Former London Mayor Ken Livingstone defended Shah and said he had never heard antisemitic comments from Labour members. Livingstone added: "When Hitler won his election in 1932 his policy then was that Jews should be moved to Israel. He was supporting Zionism before he went mad and ended up killing six million Jews."[51] After being suspended for a year, a hearing in April 2017 by the National Constitutional Committee determined he was guilty of prejudicial and detrimental conduct and suspended him from standing for office or representing the party at any level for a further year.[52] In May 2018, he resigned from the party, saying the issues surrounding his suspension had become a distraction.[53] In a statement Livingstone said, "I do not accept the allegation that I have brought the Labour Party into disrepute – nor that I am in any way guilty of antisemitism. I abhor antisemitism, I have fought it all my life and will continue to do so."[54]

In May 2016, the vice-chair of Momentum, Jackie Walker, was investigated by the party over private comments she made on Facebook exaggerating the role of Jews in the Atlantic slave trade. Walker said her words had been taken out of context and no further action was taken following the investigation.[55] Jon Lansman, the chair of Momentum, defended her, describing the media as "a 'lynch mob' whose interest in combating racism is highly selective".[56] Following that year's Party Conference, at which Walker asked in a training session why Holocaust Memorial Day did not include pre-1940 genocides such as the Atlantic slave trade, she was removed from her Momentum position, while remaining on its steering committee, after Manuel Cortes, the general secretary of the TSSA union, said their funding would be reconsidered otherwise.[57][58] Lansman called Walker's comments "ill-informed, ill-judged and offensive", but not antisemitic.[56] The party suspended her from membership, pending investigation.[59] Walker said that she "utterly condemn[s] antisemitism", that her words were taken out of context, and that "I would never play down the significance of the Shoah. Working with many Jewish comrades, I continue to seek to bring greater awareness of other genocides, which are too often forgotten or minimised. If offence has been caused, it is the last thing I would want to do and I apologise."[60] She was expelled from the party for misconduct in March 2019.[61]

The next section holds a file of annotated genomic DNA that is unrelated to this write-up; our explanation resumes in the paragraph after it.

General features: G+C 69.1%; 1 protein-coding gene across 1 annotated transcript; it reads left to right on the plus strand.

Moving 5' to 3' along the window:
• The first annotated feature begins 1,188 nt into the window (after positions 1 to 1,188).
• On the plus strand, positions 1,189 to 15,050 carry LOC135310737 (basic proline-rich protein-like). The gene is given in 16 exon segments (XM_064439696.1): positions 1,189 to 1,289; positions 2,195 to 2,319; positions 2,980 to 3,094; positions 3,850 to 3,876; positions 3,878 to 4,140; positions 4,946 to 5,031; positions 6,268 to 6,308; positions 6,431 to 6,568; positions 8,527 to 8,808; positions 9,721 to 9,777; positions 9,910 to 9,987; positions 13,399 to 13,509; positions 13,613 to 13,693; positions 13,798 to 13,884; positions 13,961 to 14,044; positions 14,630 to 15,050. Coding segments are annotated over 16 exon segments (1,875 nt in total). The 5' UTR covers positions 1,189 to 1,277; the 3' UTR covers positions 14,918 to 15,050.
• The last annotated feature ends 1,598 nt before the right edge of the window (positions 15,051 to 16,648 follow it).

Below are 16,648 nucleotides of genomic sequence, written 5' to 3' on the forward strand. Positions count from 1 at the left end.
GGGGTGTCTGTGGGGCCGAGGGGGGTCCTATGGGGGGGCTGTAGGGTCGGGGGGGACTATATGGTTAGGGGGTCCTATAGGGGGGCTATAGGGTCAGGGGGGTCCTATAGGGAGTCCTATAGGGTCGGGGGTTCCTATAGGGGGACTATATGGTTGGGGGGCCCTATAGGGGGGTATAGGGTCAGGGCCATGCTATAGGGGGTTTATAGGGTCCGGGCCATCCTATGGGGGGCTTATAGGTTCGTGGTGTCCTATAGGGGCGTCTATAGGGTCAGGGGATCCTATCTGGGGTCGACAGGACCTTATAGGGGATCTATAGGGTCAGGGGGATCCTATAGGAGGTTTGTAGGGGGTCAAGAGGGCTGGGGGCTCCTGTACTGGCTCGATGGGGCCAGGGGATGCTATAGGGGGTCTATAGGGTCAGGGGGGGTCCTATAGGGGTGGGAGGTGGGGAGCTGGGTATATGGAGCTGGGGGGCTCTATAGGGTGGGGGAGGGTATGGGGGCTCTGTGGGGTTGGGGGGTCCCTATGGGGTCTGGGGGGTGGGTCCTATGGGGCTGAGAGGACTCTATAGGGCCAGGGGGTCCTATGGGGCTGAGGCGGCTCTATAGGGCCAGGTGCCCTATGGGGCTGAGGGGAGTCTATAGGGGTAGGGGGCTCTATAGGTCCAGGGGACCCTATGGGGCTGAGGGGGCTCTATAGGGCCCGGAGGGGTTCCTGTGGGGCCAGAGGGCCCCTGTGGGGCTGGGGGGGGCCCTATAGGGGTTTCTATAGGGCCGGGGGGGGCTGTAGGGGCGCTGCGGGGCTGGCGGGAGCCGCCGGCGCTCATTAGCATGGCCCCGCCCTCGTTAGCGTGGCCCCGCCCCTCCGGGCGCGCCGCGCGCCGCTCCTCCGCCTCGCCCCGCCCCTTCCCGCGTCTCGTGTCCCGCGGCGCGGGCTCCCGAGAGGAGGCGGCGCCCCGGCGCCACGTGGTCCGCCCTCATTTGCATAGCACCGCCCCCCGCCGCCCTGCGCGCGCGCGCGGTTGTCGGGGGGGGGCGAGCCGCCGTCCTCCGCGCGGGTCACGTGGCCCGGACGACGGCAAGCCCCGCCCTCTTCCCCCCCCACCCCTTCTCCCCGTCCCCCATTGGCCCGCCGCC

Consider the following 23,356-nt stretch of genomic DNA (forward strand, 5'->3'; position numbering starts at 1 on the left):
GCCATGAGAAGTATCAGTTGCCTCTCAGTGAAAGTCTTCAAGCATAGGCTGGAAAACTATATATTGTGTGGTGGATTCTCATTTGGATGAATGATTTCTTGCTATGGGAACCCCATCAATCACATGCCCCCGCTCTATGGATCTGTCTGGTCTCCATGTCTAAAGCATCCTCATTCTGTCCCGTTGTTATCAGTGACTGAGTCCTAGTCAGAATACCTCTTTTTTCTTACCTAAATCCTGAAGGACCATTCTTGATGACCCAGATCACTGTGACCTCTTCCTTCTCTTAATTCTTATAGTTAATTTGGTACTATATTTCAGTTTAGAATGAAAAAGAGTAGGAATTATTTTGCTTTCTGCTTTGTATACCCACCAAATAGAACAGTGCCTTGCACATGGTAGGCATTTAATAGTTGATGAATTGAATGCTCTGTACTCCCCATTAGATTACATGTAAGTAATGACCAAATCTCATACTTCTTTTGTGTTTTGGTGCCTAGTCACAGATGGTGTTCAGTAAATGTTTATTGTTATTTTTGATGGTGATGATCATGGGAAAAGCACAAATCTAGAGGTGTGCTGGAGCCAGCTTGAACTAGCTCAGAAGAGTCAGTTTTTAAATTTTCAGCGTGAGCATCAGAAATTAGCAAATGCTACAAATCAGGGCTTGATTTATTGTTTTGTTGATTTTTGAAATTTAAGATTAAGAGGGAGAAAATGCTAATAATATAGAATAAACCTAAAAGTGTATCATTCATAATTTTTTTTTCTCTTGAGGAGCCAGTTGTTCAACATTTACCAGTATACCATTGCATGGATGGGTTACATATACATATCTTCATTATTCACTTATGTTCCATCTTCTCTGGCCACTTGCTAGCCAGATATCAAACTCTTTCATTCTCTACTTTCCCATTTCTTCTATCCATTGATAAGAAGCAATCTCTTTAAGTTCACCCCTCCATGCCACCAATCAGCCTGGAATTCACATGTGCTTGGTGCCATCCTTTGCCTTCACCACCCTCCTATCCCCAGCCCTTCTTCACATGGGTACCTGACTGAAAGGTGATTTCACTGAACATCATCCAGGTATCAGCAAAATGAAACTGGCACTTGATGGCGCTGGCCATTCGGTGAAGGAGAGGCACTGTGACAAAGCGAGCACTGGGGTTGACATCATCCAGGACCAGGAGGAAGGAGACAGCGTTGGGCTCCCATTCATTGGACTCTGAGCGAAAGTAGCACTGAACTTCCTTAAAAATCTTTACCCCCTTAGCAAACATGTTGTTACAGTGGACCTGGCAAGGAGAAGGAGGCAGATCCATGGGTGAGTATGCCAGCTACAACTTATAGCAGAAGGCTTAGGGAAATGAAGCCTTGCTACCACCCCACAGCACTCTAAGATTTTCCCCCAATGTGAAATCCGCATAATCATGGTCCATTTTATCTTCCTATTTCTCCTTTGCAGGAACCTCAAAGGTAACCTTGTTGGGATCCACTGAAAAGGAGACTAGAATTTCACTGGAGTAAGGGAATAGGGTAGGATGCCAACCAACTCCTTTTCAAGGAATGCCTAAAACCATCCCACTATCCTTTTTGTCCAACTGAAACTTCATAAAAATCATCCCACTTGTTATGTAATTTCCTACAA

Inquiries into antisemitism